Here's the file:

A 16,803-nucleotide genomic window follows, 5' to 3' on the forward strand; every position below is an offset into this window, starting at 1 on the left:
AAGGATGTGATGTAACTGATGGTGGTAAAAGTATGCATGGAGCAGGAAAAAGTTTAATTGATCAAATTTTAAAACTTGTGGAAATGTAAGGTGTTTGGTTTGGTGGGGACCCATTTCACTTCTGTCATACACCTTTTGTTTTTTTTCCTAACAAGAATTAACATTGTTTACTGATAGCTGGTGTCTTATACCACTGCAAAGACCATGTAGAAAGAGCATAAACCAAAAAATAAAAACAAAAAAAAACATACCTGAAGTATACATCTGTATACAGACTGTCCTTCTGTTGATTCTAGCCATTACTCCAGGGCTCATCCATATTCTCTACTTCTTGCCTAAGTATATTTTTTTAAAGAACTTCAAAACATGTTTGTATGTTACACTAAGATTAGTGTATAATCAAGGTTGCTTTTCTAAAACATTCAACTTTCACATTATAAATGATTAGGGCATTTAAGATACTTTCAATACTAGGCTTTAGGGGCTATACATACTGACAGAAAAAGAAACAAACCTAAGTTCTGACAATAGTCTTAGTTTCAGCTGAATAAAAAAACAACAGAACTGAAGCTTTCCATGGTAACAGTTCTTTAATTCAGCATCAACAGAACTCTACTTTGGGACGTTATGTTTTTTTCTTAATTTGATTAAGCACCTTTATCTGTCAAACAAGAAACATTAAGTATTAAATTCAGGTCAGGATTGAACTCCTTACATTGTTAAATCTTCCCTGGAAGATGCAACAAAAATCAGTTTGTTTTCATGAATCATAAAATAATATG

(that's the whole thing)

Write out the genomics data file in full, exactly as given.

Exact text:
A 16,803-nucleotide genomic window follows, 5' to 3' on the forward strand; every position below is an offset into this window, starting at 1 on the left:
AAGGATGTGATGTAACTGATGGTGGTAAAAGTATGCATGGAGCAGGAAAAAGTTTAATTGATCAAATTTTAAAACTTGTGGAAATGTAAGGTGTTTGGTTTGGTGGGGACCCATTTCACTTCTGTCATACACCTTTTGTTTTTTTTCCTAACAAGAATTAACATTGTTTACTGATAGCTGGTGTCTTATACCACTGCAAAGACCATGTAGAAAGAGCATAAACCAAAAAATAAAAACAAAAAAAAACATACCTGAAGTATACATCTGTATACAGACTGTCCTTCTGTTGATTCTAGCCATTACTCCAGGGCTCATCCATATTCTCTACTTCTTGCCTAAGTATATTTTTTTAAAGAACTTCAAAACATGTTTGTATGTTACACTAAGATTAGTGTATAATCAAGGTTGCTTTTCTAAAACATTCAACTTTCACATTATAAATGATTAGGGCATTTAAGATACTTTCAATACTAGGCTTTAGGGGCTATACATACTGACAGAAAAAGAAACAAACCTAAGTTCTGACAATAGTCTTAGTTTCAGCTGAATAAAAAAACAACAGAACTGAAGCTTTCCATGGTAACAGTTCTTTAATTCAGCATCAACAGAACTCTACTTTGGGACGTTATGTTTTTTTCTTAATTTGATTAAGCACCTTTATCTGTCAAACAAGAAACATTAAGTATTAAATTCAGGTCAGGATTGAACTCCTTACATTGTTAAATCTTCCCTGGAAGATGCAACAAAAATCAGTTTGTTTTCATGAATCATAAAATAATATG